Depending on where you live, the age of the cat that you are going to adopt, and some other factors that may vary from one agency to the next, you can expect to shell out as little as $25 to as much as $255. Generally speaking, a kitten adoption will cost you more than an adult cat. To give you an example, a 5-month old kitten will usually cost you $125 in adoption fees compared to a 5-year old cat which can only set you back by around $25 to $50. This should be factored into your decision.

When looking at the cat adoption fee, it is critical to check what is already included in the fee. For instance, does it already include vaccination or immunization? Does it include micro-chipping? How about the screening test for the Feline Immunodeficiency Virus and the Feline Leukemia Virus? Does the adoption fee already include a post-adoption visit to a veterinarian that the agency has a partnership with? Does it already include spaying or neutering services? How about flea treatments or even deworming?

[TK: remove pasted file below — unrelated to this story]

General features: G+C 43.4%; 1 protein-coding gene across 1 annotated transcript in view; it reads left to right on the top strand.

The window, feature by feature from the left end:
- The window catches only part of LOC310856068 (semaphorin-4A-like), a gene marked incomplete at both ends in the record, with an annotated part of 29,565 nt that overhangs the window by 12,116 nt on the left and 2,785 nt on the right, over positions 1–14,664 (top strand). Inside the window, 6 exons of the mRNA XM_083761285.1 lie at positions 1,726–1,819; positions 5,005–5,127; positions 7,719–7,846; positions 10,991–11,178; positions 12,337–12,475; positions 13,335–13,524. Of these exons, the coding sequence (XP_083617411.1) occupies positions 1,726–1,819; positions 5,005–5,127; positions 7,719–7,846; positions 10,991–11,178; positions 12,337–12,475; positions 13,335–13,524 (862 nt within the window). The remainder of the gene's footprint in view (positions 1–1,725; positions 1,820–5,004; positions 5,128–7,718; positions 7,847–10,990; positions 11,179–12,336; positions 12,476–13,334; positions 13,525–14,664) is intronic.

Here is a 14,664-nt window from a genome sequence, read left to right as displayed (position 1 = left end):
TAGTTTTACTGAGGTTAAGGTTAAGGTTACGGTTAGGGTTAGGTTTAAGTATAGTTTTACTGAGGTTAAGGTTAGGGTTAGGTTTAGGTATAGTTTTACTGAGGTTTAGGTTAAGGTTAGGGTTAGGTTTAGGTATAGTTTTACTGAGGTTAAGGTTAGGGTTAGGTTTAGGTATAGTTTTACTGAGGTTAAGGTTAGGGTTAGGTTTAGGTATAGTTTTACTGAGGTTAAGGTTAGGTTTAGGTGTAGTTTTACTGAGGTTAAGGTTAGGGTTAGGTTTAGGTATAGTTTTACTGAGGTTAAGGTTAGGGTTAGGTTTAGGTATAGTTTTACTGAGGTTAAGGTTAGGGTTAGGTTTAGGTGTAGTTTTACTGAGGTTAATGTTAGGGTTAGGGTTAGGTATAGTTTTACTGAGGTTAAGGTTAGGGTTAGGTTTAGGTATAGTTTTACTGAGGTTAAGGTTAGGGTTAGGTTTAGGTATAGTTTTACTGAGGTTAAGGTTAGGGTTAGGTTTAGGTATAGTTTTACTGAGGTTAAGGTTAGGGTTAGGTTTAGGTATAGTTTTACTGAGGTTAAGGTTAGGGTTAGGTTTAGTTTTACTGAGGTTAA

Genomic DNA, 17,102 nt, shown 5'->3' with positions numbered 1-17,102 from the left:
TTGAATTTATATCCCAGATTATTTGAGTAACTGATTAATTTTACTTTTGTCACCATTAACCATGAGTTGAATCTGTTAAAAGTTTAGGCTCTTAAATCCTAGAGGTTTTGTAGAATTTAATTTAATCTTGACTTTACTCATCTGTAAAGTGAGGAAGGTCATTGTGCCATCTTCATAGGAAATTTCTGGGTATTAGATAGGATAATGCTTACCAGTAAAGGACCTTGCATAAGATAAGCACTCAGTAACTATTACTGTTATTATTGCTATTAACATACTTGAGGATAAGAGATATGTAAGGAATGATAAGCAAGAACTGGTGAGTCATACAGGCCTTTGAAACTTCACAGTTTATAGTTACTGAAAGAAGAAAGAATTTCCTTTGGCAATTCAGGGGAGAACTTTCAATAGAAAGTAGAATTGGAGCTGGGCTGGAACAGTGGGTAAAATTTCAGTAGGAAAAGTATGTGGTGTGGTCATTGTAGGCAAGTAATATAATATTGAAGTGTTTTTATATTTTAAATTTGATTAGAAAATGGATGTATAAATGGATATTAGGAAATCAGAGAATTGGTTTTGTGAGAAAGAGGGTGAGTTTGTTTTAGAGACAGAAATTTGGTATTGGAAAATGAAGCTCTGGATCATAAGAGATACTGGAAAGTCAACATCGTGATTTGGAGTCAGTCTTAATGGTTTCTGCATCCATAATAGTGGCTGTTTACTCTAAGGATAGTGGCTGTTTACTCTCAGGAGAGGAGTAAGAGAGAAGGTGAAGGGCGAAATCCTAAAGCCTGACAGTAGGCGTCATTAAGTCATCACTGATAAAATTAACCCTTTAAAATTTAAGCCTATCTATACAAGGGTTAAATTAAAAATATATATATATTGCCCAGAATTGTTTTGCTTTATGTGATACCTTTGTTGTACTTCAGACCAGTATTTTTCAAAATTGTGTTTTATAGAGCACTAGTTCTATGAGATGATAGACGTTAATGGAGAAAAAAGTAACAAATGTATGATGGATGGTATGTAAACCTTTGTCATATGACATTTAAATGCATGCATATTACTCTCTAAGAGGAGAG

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If these are already included in the adoption fee, then you will no longer have to worry about such things. But if they are not yet included or includes only some, then you’ve got to take responsibility for such treatments, procedures, or activities for your adoptive cat. Are you ready for such a responsibility?

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Are You Ready to Provide It with Only the Best Cat Food?

One of the keys to a kitty’s happiness is optimum nutrition. Your adoptive cat will need only the best cat food money can buy. Unfortunately, the cat world is divided as to what constitutes the best food for cats. There are those who say that dry cat food is the best since it has more calories and sufficient amounts of proteins. Best of all, it doesn’t spoil easily and, thus, makes for a very economical option.

On the other hand, proponents of wet cat food say this is the best for kitties because it mimics their diet in the wild. As wild cats prey on small animals, they derive all of their nutrient requirements and even water from these animals. The same is true with wet cat food as it has a substantially higher proportion of proteins than kibbles while also giving cats the moisture they need. The main issue, of course, is the cost. Canned kitty food is more expensive and it can spoil relatively quickly once already opened.